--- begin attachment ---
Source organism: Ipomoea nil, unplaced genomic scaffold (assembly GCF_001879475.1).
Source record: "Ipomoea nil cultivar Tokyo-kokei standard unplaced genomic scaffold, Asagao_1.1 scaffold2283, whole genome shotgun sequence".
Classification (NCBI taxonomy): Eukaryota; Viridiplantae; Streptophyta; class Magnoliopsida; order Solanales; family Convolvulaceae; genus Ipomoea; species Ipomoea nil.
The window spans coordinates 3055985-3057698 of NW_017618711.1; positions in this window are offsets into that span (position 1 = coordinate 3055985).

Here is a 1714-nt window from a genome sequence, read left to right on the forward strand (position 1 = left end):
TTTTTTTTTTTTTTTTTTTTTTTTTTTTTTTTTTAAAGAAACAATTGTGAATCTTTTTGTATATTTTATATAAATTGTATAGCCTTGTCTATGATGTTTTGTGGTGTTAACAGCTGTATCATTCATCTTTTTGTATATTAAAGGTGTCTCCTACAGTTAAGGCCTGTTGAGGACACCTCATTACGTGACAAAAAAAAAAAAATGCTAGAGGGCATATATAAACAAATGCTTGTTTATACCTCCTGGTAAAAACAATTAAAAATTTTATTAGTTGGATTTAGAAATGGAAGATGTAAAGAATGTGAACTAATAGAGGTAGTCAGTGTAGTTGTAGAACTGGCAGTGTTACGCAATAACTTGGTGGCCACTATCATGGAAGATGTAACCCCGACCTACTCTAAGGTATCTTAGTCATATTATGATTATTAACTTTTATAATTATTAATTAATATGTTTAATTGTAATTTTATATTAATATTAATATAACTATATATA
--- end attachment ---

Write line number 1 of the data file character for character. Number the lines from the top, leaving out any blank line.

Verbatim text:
Source organism: Ipomoea nil, unplaced genomic scaffold (assembly GCF_001879475.1).